Osaka And Azarenka Deliver A Compelling US Open Final

Finalist Victoria Azarenka and women’s singles champion Naomi Osaka (photo: Simon Bruty/USTA)

WASHINGTON, September 12, 2020 (by Michael Dickens)

Saturday’s US Open women’s singles final will be remembered for having the smallest crowd gathered for a title match in the world’s largest tennis venue. Blame it on the coronavirus pandemic, which shut down all of professional tennis for five months.

Yet, Arthur Ashe Stadium provided a warm and intimate yet friendly atmosphere for this year’s title match between fourth seed Naomi Osaka and unseeded Victoria Azarenka that decided the second major of 2020. Both of these two-former top-ranked players have won multiple Grand Slam titles (2018 US Open and 2019 Australian Open for Osaka; 2012 and 2013 Australian Open for Azarenka). So, playing in an important, big-time match was nothing new to either of these elite competitors.

Osaka and Azarenka were supposed to play for the Western & Southern Open title next door in Louis Armstrong Stadium two weeks ago – in the New York “double in the bubble” at the USTA Billie Jean National Tennis Center – before Osaka withdrew citing a hamstring injury. Since then, both competitors have only looked stronger. In the semifinals on Thursday night, Osaka went the distance to beat American upstart Jennifer Brady in three hard-fought sets, then Azarenka fought off 23-time Grand Slam champion Serena Williams, also in three intense sets, to arrive in the final.

For a set, it looked like Azarenka’s title to win, but Osaka had other things to say. She’s spent the entire fortnight raising awareness about racial injustice and social inequality. On the court, she raised the level of her game the final two sets and beat Azarenka, 1-6, 6-3, 6-3, in one hour and 53 minutes to win her third major title and lift her second US Open trophy. She improved to 12-0 in three-set major matches.

Six-time US Open champion Chris Evert analyzed the final for ESPN. During her post-match observation, she called the final “an emotional and intense match.

“I’m very pleased with this match. I’m glad Azarenka is back. I think Osaka is going to be the new leader of the women’s game. It’s important to have someone like Naomi everyone can embrace.” The biracial Osaka is from Japan, born to a Japanese mother and a Haitian father. She lives and trains in the United States and maintains residences on both coasts.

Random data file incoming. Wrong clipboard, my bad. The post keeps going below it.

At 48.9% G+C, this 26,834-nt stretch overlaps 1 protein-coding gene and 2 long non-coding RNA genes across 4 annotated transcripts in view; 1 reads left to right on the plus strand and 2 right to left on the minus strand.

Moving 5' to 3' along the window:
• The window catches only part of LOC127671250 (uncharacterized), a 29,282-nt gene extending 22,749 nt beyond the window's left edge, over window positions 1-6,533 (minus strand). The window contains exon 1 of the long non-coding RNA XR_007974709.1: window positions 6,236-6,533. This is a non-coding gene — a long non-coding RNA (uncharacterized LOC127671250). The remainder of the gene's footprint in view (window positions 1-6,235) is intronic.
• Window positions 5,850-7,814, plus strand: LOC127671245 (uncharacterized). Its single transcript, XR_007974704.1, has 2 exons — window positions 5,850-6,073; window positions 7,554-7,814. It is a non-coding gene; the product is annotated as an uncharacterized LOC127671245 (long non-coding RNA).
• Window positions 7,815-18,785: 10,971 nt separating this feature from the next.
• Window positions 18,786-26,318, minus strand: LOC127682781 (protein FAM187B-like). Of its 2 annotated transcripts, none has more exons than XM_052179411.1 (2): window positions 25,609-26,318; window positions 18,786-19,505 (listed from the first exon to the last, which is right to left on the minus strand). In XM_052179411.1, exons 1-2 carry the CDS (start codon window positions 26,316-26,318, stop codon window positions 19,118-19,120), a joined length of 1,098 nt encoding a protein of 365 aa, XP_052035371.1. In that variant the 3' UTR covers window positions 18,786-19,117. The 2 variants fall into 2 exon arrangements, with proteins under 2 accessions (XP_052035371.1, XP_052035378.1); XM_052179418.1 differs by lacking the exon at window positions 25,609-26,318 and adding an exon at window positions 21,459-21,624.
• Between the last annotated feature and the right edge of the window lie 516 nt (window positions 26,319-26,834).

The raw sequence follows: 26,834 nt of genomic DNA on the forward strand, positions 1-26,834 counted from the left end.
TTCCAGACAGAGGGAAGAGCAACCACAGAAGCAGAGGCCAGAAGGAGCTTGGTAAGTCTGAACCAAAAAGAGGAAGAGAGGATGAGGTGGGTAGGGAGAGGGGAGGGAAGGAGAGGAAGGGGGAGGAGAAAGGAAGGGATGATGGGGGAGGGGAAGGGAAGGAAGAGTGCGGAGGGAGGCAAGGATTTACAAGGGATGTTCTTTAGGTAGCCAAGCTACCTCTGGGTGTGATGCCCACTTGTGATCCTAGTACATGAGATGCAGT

During the trophy ceremony, one of the many honest observations made by the 22-year-old Osaka – and there were many – was directed to the older Azarenka, 31. “I actually don’t want to play you in more finals, I didn’t enjoy that,” she said. It drew laughter and broke the tension of the moment.

Among the story lines going in: Could Osaka would capture her second US Open title in three years, and what mask would she wear as she walked on court to play the final? And, whose winning streak would be halted, Azarenka’s 11 or Osaka’s 10?

The answers were: Yes, and Tamir Rice, honoring a 12-year-old Black boy who died after he was shot near a Cleveland, Ohio recreation center in November 2014 by a White police officer. And, it would be Azarenka’s streak that ended but not without a good fight.

Azarenka arrived at the title match having dropped just two sets in her first major final in seven years since the 2013 US Open, while Osaka came into the final having been broken just five times the entire fortnight. Guess what? Azarenka broke her three times alone to take the first set 6-1. During the 26-minute opener, Azarenka landed 16 of 17 first serves and committed just three unforced errors while outpointing Osaka 27-15.

Then, Osaka began to assert herself in the second set by landing more of her big serves in and controlled many of the rallies. She got her aggressive power game under control and in rhythm, and kept Azarenka off balance. It carried her through the rest of the match. By the end, Osaka found her consistency. She served six aces, hit 34 winners and 26 unforced errors, and broke Azarenka’s serve five times. Meanwhile, Azarenka hit 30 winners, committed 22 unforced errors and broke Osaka five times. At the end, only three points separated the winner from the loser as Osaka outpointed Azarenka 86-83.